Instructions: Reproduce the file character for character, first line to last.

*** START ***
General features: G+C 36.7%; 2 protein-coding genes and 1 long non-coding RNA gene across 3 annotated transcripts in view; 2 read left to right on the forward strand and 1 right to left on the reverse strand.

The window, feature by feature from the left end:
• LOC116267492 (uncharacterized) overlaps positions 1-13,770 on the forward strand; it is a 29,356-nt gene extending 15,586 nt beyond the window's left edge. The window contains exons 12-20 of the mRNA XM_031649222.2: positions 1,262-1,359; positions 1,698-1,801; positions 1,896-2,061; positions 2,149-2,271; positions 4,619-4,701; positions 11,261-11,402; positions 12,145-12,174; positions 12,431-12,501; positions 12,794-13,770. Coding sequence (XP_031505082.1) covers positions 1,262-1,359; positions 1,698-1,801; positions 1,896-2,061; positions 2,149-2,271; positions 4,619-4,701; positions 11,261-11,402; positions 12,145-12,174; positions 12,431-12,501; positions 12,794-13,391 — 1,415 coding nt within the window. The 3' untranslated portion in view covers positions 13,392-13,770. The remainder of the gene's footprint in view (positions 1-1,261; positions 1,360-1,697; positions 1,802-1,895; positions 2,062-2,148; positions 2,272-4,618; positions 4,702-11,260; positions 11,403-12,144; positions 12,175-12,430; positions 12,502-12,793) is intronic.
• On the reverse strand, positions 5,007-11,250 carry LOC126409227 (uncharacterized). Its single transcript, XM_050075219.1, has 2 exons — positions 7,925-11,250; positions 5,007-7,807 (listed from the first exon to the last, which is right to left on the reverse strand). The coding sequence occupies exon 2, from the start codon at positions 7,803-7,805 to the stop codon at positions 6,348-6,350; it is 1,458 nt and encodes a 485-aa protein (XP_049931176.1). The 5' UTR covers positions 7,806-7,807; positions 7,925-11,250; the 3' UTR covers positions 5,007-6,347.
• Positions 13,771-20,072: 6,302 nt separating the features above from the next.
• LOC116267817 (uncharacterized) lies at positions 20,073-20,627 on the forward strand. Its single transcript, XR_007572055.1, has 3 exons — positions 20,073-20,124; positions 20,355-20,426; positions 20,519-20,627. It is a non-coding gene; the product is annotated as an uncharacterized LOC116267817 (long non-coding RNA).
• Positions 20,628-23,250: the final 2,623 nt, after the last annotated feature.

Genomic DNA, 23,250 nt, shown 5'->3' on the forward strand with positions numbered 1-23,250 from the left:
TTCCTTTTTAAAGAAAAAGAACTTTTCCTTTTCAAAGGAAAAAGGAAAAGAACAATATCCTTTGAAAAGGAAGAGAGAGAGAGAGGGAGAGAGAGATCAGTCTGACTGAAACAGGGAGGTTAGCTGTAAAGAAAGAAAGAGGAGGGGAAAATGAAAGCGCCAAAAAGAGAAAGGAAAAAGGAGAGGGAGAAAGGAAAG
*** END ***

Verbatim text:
General features: G+C 36.7%; 2 protein-coding genes and 1 long non-coding RNA gene across 3 annotated transcripts in view; 2 read left to right on the forward strand and 1 right to left on the reverse strand.

The window, feature by feature from the left end:
• LOC116267492 (uncharacterized) overlaps positions 1-13,770 on the forward strand; it is a 29,356-nt gene extending 15,586 nt beyond the window's left edge. The window contains exons 12-20 of the mRNA XM_031649222.2: positions 1,262-1,359; positions 1,698-1,801; positions 1,896-2,061; positions 2,149-2,271; positions 4,619-4,701; positions 11,261-11,402; positions 12,145-12,174; positions 12,431-12,501; positions 12,794-13,770. Coding sequence (XP_031505082.1) covers positions 1,262-1,359; positions 1,698-1,801; positions 1,896-2,061; positions 2,149-2,271; positions 4,619-4,701; positions 11,261-11,402; positions 12,145-12,174; positions 12,431-12,501; positions 12,794-13,391 — 1,415 coding nt within the window. The 3' untranslated portion in view covers positions 13,392-13,770. The remainder of the gene's footprint in view (positions 1-1,261; positions 1,360-1,697; positions 1,802-1,895; positions 2,062-2,148; positions 2,272-4,618; positions 4,702-11,260; positions 11,403-12,144; positions 12,175-12,430; positions 12,502-12,793) is intronic.
• On the reverse strand, positions 5,007-11,250 carry LOC126409227 (uncharacterized). Its single transcript, XM_050075219.1, has 2 exons — positions 7,925-11,250; positions 5,007-7,807 (listed from the first exon to the last, which is right to left on the reverse strand). The coding sequence occupies exon 2, from the start codon at positions 7,803-7,805 to the stop codon at positions 6,348-6,350; it is 1,458 nt and encodes a 485-aa protein (XP_049931176.1). The 5' UTR covers positions 7,806-7,807; positions 7,925-11,250; the 3' UTR covers positions 5,007-6,347.
• Positions 13,771-20,072: 6,302 nt separating the features above from the next.
• LOC116267817 (uncharacterized) lies at positions 20,073-20,627 on the forward strand. Its single transcript, XR_007572055.1, has 3 exons — positions 20,073-20,124; positions 20,355-20,426; positions 20,519-20,627. It is a non-coding gene; the product is annotated as an uncharacterized LOC116267817 (long non-coding RNA).
• Positions 20,628-23,250: the final 2,623 nt, after the last annotated feature.

Genomic DNA, 23,250 nt, shown 5'->3' on the forward strand with positions numbered 1-23,250 from the left:
TTCCTTTTTAAAGAAAAAGAACTTTTCCTTTTCAAAGGAAAAAGGAAAAGAACAATATCCTTTGAAAAGGAAGAGAGAGAGAGAGGGAGAGAGAGATCAGTCTGACTGAAACAGGGAGGTTAGCTGTAAAGAAAGAAAGAGGAGGGGAAAATGAAAGCGCCAAAAAGAGAAAGGAAAAAGGAGAGGGAGAAAGGAAAG